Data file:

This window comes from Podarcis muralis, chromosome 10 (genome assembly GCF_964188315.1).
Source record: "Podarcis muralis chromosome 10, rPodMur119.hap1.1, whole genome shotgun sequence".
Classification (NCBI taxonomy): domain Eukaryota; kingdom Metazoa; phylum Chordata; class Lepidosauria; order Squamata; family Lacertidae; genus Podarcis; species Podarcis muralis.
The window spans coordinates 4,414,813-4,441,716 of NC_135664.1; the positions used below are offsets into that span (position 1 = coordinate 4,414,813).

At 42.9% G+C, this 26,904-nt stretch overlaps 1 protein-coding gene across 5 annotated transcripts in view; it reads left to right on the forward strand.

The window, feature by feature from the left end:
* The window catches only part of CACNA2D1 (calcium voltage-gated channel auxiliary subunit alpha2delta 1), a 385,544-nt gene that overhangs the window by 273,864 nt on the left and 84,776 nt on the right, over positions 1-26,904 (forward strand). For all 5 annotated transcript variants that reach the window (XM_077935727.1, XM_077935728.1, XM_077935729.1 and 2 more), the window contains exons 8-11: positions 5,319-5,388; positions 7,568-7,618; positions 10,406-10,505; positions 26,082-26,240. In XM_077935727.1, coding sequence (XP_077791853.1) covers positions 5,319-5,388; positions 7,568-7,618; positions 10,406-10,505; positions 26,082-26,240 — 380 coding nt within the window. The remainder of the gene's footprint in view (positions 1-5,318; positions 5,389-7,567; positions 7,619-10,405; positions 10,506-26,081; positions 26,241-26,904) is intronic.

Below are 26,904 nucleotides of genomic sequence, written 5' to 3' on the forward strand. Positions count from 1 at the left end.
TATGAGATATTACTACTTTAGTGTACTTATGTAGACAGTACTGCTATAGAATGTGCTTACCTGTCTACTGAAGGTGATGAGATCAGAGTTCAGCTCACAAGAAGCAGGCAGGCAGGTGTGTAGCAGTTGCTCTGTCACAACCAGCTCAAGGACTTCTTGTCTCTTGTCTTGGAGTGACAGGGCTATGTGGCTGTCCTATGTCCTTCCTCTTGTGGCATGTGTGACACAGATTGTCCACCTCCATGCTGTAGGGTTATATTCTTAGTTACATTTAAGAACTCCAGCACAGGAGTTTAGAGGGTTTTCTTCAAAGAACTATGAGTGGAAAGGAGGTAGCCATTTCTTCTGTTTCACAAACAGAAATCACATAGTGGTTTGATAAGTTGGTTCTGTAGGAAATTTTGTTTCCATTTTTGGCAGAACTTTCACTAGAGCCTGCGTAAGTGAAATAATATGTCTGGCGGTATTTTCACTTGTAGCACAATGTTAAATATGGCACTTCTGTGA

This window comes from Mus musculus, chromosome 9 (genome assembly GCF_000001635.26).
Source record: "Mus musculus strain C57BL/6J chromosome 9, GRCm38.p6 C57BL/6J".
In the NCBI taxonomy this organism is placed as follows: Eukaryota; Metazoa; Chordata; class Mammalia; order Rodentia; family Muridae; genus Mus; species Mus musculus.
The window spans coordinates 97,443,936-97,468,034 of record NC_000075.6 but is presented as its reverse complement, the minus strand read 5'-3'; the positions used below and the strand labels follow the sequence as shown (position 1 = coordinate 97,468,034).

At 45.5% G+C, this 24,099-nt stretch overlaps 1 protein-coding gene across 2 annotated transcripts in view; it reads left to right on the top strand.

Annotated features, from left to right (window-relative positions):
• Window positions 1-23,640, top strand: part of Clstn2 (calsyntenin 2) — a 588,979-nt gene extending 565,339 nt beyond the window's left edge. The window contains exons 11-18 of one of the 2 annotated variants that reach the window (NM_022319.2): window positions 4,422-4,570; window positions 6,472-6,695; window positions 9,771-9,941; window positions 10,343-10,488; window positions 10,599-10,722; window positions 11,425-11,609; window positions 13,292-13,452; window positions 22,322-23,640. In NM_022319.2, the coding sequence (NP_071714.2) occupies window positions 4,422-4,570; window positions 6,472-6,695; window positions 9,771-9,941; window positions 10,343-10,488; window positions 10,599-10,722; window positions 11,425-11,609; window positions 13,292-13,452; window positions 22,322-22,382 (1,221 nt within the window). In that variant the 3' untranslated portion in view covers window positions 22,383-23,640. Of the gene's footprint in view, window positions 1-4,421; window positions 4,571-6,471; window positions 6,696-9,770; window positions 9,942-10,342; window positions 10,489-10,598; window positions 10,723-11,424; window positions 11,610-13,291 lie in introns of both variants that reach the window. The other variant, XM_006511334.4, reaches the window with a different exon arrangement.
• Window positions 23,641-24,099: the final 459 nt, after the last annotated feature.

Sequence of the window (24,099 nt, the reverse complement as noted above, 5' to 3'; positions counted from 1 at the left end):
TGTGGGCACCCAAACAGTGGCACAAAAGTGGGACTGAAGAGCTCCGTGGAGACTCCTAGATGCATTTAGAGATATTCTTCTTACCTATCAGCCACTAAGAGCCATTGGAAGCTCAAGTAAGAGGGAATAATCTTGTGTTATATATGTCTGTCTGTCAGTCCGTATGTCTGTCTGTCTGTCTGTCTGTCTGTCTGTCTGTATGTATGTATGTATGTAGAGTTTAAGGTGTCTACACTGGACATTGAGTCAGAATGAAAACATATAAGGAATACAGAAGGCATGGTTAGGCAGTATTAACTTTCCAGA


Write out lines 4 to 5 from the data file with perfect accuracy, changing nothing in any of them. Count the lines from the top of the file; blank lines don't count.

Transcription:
The window spans coordinates 4,414,813-4,441,716 of NC_135664.1; the positions used below are offsets into that span (position 1 = coordinate 4,414,813).

At 42.9% G+C, this 26,904-nt stretch overlaps 1 protein-coding gene across 5 annotated transcripts in view; it reads left to right on the forward strand.